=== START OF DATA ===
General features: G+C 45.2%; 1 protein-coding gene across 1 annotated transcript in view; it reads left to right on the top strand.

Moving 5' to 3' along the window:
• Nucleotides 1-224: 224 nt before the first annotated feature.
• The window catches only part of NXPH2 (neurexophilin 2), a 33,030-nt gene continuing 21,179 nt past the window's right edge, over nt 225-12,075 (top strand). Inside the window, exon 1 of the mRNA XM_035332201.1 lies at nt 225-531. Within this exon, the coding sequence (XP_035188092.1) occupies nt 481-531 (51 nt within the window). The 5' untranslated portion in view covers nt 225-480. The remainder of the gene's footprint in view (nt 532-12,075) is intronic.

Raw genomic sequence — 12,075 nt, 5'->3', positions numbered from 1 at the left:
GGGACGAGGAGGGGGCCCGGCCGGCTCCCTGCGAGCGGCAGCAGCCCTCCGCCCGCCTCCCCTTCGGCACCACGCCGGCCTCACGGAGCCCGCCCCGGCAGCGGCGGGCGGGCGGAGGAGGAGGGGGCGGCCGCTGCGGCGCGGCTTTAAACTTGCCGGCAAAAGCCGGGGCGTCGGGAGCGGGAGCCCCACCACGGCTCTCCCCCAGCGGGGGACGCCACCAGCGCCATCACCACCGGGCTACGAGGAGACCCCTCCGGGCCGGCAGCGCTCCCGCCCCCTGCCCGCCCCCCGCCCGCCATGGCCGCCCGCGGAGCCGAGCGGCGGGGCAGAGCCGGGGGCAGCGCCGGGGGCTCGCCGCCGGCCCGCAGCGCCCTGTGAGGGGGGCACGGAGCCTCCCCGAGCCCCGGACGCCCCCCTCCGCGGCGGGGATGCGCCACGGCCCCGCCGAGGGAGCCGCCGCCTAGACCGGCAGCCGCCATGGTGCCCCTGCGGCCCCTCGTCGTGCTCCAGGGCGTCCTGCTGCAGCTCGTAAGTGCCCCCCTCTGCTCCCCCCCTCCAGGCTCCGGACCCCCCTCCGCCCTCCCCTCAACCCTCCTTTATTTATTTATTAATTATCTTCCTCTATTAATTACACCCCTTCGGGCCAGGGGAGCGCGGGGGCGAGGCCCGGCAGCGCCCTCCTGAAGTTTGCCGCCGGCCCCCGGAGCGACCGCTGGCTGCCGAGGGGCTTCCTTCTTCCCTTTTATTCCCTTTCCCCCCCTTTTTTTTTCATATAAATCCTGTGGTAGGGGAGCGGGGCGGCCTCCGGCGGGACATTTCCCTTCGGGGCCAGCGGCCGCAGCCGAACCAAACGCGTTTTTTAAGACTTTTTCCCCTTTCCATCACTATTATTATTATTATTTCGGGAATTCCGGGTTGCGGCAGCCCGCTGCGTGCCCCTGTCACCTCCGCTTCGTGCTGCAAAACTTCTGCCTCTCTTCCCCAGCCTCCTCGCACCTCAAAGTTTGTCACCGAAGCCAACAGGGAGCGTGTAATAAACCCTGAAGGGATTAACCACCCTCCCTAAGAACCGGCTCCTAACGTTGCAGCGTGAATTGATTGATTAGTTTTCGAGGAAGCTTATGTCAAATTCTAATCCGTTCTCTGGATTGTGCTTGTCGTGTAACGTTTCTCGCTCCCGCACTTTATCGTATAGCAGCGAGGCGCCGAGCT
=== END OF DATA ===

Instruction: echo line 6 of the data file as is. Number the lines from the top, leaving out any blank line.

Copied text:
GGGACGAGGAGGGGGCCCGGCCGGCTCCCTGCGAGCGGCAGCAGCCCTCCGCCCGCCTCCCCTTCGGCACCACGCCGGCCTCACGGAGCCCGCCCCGGCAGCGGCGGGCGGGCGGAGGAGGAGGGGGCGGCCGCTGCGGCGCGGCTTTAAACTTGCCGGCAAAAGCCGGGGCGTCGGGAGCGGGAGCCCCACCACGGCTCTCCCCCAGCGGGGGACGCCACCAGCGCCATCACCACCGGGCTACGAGGAGACCCCTCCGGGCCGGCAGCGCTCCCGCCCCCTGCCCGCCCCCCGCCCGCCATGGCCGCCCGCGGAGCCGAGCGGCGGGGCAGAGCCGGGGGCAGCGCCGGGGGCTCGCCGCCGGCCCGCAGCGCCCTGTGAGGGGGGCACGGAGCCTCCCCGAGCCCCGGACGCCCCCCTCCGCGGCGGGGATGCGCCACGGCCCCGCCGAGGGAGCCGCCGCCTAGACCGGCAGCCGCCATGGTGCCCCTGCGGCCCCTCGTCGTGCTCCAGGGCGTCCTGCTGCAGCTCGTAAGTGCCCCCCTCTGCTCCCCCCCTCCAGGCTCCGGACCCCCCTCCGCCCTCCCCTCAACCCTCCTTTATTTATTTATTAATTATCTTCCTCTATTAATTACACCCCTTCGGGCCAGGGGAGCGCGGGGGCGAGGCCCGGCAGCGCCCTCCTGAAGTTTGCCGCCGGCCCCCGGAGCGACCGCTGGCTGCCGAGGGGCTTCCTTCTTCCCTTTTATTCCCTTTCCCCCCCTTTTTTTTTCATATAAATCCTGTGGTAGGGGAGCGGGGCGGCCTCCGGCGGGACATTTCCCTTCGGGGCCAGCGGCCGCAGCCGAACCAAACGCGTTTTTTAAGACTTTTTCCCCTTTCCATCACTATTATTATTATTATTTCGGGAATTCCGGGTTGCGGCAGCCCGCTGCGTGCCCCTGTCACCTCCGCTTCGTGCTGCAAAACTTCTGCCTCTCTTCCCCAGCCTCCTCGCACCTCAAAGTTTGTCACCGAAGCCAACAGGGAGCGTGTAATAAACCCTGAAGGGATTAACCACCCTCCCTAAGAACCGGCTCCTAACGTTGCAGCGTGAATTGATTGATTAGTTTTCGAGGAAGCTTATGTCAAATTCTAATCCGTTCTCTGGATTGTGCTTGTCGTGTAACGTTTCTCGCTCCCGCACTTTATCGTATAGCAGCGAGGCGCCGAGCT